Is Yoga Religious ?

Simply saying I am practising YOGAA (a long vowel sound "AA" does NOT mean anything

YOGAM is Noun--YOGA (short vowel sound "A") is adjective.

These two words are used in the sense of Union or Combination.

"Parivraajaka YOGAM=Astrology--Astrologicaaly who can become a Sanyasi (Ascetic)

Tattriya Upanishad Mantram is "Hey Sanyaasa YOGAAn--thakram vibhaavam---etc"

Asaadhmendriyaartha Sam YOGAM=Medicine(Ayurveda) The misuse of Cognitive senses,cause for diseases

Gaja-Keasri YOGAM-Astronomy--certain relative postions of planets 

Sahasra YOGAM/YOGA Ratnaavali=Pharmaceutics

YOGA Paatanjalam/Hatah YOGAm--that is the "Widely" misused "Commercial"-BOP- YOGAA.

YOGA Vaasistam=Hindu Metaphysics (Nobody including Hindus do not bother about this--because it has NO commercial value)  
Even if one mixes Aspirin,Phenacetin and Caffeine for Fever --it is a YOGAM

But the adjective "YOGA" is used in Yoga Paatanjalam in a Religious Connotation--Union of what ?-- Jeeva(individual Soul=Aatman) and Parama (Universal Soul=Brahman) whether Aatman and Brahman are ONE(Not Two=Adwaitham) or TWO(Dwaitham)  is "Higher Religious Metaphysics. --If it is Adwaitha the "ONEness" is experienced (Anubhavam)--if it is Visista Adwaitahm the Union Is realised--in Suddha Dwaitham there is NO Union at all--NO YOGAM--Daasa and Dhaathaa remain "as it is"--are these concepts there in Abrahamic Religions?   

Anybody may practice YOGA Paatanjalam or Yoga Swaathmaaraamam (what they call Hatha Yoga)--But denying that it is NOT Religion is difficult to swllow..

Many Westen YOGA Practioners (if NOT all) do NOT even know who sarva sri.Patanjali (why he gets that name) and Swaathmaaraamam. are.--They know only Iyengar Yoga--Iyer Yoga--Mudaliar Yoga--Vikram Yoga--Thakram Yoga and all that.

But denying that YOGA Paatanjalam is NOT Religion is difficult to swallow.

In the Normal sense People argue that Yoga comes from the Dhatup "Yuj"=what kind of Union and all that.

In Yoga Paatanjalam itself he says ;-

"Tatra Niraadhisayam Sarvagjna Bheejam"

What is that Sarvagjna Bheejam ? -is it religious or Not ?

(to be continued --whether Yogaa is Tantram or not--whether part of "Idol Worship"(Tanum Bhakthaha) or NOT.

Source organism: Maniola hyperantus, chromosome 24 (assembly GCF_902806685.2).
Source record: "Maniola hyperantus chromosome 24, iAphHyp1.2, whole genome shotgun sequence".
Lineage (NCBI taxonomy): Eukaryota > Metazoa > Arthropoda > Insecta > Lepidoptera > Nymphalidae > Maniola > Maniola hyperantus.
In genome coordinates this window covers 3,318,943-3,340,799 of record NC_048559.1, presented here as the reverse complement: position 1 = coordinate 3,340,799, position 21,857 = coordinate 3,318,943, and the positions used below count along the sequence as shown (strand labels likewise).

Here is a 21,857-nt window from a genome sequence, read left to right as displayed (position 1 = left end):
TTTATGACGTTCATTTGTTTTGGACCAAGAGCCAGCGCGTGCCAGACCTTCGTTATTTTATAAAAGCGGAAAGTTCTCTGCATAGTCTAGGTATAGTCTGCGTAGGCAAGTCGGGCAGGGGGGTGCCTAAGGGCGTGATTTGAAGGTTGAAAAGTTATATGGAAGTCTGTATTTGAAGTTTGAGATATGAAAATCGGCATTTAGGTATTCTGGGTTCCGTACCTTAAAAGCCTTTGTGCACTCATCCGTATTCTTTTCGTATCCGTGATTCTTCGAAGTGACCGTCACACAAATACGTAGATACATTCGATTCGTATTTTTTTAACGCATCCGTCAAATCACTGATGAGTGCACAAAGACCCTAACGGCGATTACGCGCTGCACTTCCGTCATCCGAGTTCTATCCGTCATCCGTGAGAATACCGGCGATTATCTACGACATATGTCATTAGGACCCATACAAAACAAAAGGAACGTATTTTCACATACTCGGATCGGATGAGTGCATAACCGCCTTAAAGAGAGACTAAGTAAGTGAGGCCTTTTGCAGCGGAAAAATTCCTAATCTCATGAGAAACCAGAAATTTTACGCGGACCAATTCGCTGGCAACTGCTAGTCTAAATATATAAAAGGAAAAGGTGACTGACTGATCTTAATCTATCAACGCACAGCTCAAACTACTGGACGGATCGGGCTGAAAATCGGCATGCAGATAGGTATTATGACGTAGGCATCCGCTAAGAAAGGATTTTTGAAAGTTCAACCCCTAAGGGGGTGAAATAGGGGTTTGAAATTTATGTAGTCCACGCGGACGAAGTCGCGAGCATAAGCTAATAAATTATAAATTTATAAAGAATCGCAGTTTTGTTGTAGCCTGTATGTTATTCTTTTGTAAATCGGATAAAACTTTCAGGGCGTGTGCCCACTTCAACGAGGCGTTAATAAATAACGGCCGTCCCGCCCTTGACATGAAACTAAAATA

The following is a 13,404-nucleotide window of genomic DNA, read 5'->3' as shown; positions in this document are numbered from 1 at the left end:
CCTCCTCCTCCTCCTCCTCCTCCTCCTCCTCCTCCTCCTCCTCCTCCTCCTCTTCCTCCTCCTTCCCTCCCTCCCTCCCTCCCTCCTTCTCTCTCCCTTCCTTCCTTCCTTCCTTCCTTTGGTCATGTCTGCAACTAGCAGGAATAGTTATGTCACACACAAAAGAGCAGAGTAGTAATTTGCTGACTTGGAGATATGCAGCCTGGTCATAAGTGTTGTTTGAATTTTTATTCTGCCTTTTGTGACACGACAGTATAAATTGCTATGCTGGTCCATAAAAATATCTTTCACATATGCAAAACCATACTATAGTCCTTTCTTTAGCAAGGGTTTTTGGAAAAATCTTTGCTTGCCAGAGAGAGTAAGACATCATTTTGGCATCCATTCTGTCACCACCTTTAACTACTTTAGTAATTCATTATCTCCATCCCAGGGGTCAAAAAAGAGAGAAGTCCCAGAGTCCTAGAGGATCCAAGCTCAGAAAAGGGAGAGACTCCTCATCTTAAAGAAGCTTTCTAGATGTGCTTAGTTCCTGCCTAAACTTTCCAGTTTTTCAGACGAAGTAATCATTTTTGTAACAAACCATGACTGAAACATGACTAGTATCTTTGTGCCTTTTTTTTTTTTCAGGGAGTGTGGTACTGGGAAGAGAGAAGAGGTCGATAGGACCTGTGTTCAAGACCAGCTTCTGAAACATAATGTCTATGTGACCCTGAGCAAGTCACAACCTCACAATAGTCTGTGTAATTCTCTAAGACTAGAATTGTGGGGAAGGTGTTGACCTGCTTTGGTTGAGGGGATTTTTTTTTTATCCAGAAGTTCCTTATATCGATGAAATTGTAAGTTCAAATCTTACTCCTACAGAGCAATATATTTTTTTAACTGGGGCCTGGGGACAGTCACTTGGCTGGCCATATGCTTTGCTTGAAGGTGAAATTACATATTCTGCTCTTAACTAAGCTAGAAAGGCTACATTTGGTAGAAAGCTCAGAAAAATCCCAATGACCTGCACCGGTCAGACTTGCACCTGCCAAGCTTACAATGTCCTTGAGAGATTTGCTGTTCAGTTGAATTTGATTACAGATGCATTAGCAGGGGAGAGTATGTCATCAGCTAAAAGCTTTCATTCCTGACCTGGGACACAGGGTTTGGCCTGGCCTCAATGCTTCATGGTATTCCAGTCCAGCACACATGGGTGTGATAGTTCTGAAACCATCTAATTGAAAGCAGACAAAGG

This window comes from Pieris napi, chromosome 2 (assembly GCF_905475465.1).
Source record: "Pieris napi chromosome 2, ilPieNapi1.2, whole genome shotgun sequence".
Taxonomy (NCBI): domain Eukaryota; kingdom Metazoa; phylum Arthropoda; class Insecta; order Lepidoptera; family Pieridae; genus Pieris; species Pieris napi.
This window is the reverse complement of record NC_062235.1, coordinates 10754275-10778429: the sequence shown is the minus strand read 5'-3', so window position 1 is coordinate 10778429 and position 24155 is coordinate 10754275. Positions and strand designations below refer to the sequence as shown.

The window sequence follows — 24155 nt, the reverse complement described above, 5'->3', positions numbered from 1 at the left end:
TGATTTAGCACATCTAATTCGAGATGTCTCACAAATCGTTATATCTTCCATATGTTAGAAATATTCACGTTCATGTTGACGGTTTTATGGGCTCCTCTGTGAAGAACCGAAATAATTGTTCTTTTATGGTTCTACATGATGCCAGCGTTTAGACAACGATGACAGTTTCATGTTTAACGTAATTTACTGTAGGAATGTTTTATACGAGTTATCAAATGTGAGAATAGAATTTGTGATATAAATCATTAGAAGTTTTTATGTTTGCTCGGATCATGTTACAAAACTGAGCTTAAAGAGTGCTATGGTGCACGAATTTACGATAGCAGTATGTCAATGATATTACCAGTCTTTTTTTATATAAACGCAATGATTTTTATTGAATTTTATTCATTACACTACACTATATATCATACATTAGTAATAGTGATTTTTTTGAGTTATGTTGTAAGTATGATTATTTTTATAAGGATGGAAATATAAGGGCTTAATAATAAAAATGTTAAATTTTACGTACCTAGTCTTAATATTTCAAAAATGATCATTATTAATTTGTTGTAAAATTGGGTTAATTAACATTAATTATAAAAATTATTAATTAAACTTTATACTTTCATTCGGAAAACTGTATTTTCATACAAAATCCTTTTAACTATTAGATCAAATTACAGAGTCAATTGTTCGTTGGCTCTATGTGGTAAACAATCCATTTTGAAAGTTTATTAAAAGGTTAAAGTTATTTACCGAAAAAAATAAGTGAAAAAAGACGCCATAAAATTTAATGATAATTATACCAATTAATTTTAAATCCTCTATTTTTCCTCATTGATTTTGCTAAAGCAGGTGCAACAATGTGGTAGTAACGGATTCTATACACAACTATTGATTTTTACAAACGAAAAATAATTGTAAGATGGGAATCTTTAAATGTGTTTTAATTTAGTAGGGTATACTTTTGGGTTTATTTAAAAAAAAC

Somayaji.S.R. (former Assistant Director--Central Council for Research in Ayurveda(m) and YOGA


Yoga is Yoga and Gods people do not follow after false religions like Yoga. Period. The two cannot be interwoven into something otherwise something new has been created. And we are not the creator with authority to do so. Christians preaching this nonsense are either not truly saved believers or they are living a life of compromise.

I'm a Christian but yoga is OK? really

Would you support terrorism? of course not.well then would you donate to the Mosc down the street?
who does or who follows Sharia Law that says all infidels must submit or be killed? O well I dont support that I just like the pretty building. Well if you donate you do support it. The same is true with yoga. Jesus said, not me" You are either with me or against me" " Those who do not reap with me scatter" Judas was on the fence. How did that work out for him? He walked with Jesus and saw many things but when the others asked Lord is it I who will betray you Judas said teacher is it I. Notice he didnt say Lord. Are you saying Lord or just teacher??

This article above is garbage. More new age nonsense that want to dilute truth into a moldable creatable self pleasing glob of worthlessness. If God is the same yesterday, today and tomorrow and He does not contradict Himself then Who do you think this is coming from?

And Satan said, " IF you are the son of God then turn these rocks into bread" The great deceiver even tried to unsuccessfully temp the Lord. Will he not also try and fool you? And how did Jesus respond? Only by the truths in Gods word the bible. You will not Find Yoga or its religion anywhere in Gods word. Stop playing brothers and sisters as the spiritual war of this world we live in is much too dangerous to go wandering of of the path.